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Health

EU must wean itself off Asia for key drug ingredients

BERLIN (Reuters) - European drugmakers will struggle to bring production back to the region, but the industry needs to diversify supplies to avoid shortages, a top EU official said on Wednesday, as worries grow about Asia’s dominance of the generic ingredients market.

FILE PHOTO: Illustration photo shows various medicine pills in their original packaging in Brussels, Belgium August 9, 2019. REUTERS/Yves Herman/Illustration/File Photo

A study by German generics lobby Pro Generika found two-thirds of generic drug ingredients are now made in Asia, underscoring fears that Europe’s dependency on the region could lead to bottlenecks and shortages.

European governments were particularly rattled at the start of the coronavirus outbreak when India, one of the biggest producers of drug ingredients, banned exports of certain products relevant to the pandemic.

EU Industry Commissioner Thierry Breton said the crisis had laid bare how some countries were using the supply of drugs as “a new kind of diplomacy” and said it was important to focus on which critical drugs needed to be made in Europe rather than re-locating the whole supply chain.

“We just have to make sure that in the balance of power we can supply our needs (...) while changing our approach and diversifying our source of supply and to relocate some of them,” he told a health conference.

The study analysed global production of 565 active pharmaceutical ingredients (APIs) and found 63% of the quality certificates, which grant them suitable for use in medicinal products, were held in Asia, up from around 31% in 2000.

More than 80% of Asia’s certificates are held by manufacturers in India and China where the majority of producers are concentrated in just a few states and provinces, the study found. For more than half of the APIs, there are only a handful of manufacturers worldwide.

Industry players often complain that they can’t compete with prices offered by Asian suppliers who have lower labour costs and regulatory standards and argue for other factors, such as sustainability, to be considered during drug tenders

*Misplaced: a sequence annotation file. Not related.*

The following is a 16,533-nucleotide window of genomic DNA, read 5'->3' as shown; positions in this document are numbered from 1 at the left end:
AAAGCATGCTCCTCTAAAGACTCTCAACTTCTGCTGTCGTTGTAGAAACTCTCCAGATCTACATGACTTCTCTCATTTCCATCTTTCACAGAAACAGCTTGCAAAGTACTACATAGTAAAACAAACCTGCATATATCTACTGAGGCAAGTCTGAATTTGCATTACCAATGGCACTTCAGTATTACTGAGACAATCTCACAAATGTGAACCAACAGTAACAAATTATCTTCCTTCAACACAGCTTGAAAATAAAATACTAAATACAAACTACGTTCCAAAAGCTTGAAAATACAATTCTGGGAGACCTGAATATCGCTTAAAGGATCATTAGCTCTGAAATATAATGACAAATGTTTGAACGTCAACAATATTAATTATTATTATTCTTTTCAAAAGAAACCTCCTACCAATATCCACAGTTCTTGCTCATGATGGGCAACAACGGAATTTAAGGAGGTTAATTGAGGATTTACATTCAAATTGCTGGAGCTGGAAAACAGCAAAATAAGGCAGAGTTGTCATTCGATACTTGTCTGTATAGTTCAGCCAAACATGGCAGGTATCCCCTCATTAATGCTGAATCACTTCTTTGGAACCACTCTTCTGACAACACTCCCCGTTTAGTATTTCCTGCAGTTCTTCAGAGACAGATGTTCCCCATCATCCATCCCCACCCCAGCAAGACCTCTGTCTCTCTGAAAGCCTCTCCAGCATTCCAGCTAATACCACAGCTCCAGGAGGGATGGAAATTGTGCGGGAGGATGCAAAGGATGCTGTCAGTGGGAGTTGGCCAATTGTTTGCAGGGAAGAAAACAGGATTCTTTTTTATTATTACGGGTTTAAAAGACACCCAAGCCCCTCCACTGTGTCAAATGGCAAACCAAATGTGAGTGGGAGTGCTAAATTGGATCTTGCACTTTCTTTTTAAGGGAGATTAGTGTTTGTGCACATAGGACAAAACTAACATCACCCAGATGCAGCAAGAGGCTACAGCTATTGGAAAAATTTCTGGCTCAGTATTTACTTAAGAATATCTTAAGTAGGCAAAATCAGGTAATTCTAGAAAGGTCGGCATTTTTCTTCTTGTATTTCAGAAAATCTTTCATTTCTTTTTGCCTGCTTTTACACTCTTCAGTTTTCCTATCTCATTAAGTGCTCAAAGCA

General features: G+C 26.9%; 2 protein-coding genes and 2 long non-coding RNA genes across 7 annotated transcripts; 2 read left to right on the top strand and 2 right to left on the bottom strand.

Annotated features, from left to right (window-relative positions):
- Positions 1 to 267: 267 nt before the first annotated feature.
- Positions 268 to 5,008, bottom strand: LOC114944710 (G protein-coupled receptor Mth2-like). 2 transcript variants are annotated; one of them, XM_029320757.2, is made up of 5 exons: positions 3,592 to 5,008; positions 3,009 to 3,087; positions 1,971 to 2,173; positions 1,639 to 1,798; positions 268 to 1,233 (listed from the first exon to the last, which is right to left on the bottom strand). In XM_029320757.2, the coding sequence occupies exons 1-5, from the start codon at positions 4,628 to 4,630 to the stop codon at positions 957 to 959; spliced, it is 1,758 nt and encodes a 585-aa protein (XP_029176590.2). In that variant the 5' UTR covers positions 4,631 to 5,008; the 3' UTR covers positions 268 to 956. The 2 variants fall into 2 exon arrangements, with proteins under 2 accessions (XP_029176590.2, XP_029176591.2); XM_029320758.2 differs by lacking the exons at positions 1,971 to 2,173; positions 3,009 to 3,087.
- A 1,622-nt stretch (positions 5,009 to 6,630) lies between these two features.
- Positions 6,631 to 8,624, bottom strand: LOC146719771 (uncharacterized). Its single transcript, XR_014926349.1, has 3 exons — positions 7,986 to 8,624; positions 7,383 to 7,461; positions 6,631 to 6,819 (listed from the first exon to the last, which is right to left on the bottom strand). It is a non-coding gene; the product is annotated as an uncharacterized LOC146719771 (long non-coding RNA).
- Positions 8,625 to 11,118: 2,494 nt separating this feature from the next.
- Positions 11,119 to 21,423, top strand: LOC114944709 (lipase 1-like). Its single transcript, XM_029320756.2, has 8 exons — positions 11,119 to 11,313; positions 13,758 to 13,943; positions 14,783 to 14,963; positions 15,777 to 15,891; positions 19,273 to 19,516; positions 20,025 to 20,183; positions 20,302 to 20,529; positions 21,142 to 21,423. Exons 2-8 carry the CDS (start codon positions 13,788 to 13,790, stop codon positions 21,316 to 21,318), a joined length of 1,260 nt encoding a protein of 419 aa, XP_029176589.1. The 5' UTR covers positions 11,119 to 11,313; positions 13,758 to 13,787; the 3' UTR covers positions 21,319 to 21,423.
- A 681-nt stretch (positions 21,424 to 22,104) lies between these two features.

German Health Minister Jens Spahn rejected a suggestion for a ‘European First’ procurement strategy, noting Germany was a beneficiary of globalisation.

“We need to be careful that we don’t shoot ourselves in the foot with the policy measures we take,” he said, adding he hoped the European Commission would draw up proposals for boosting local drug production by November at the latest.

STEM FURTHER EROSION

Europe still holds 31% of API certificates, down from 59% in 2000 with producers mainly in Italy, Germany, Spain and France focusing on ingredients with low sales volumes that are complex to manufacture.

Industry players said it was important to focus on stemming further erosion of European drug production by providing incentives to build up state-of-the-art manufacturing.

They pointed to an investment in July by Austria in an antibiotics plant owned by Swiss drugmaker Novartis’s Sandoz division in Tyrol - the last large-scale production site for antibiotics in the western World.

France has also pledged 200 million euros ($236 million) to bolster domestic production of medicines.

Novartis said rather than the proximity of a supplier, it was seeking to establish at least two sources for key ingredients to have fallback options in case of outages.

($1 = 0.8490 euros)

Reporting by Caroline Copley; Additional reporting by Ludwig Burger; Editing by Mark Potter and Alexandra Hudson

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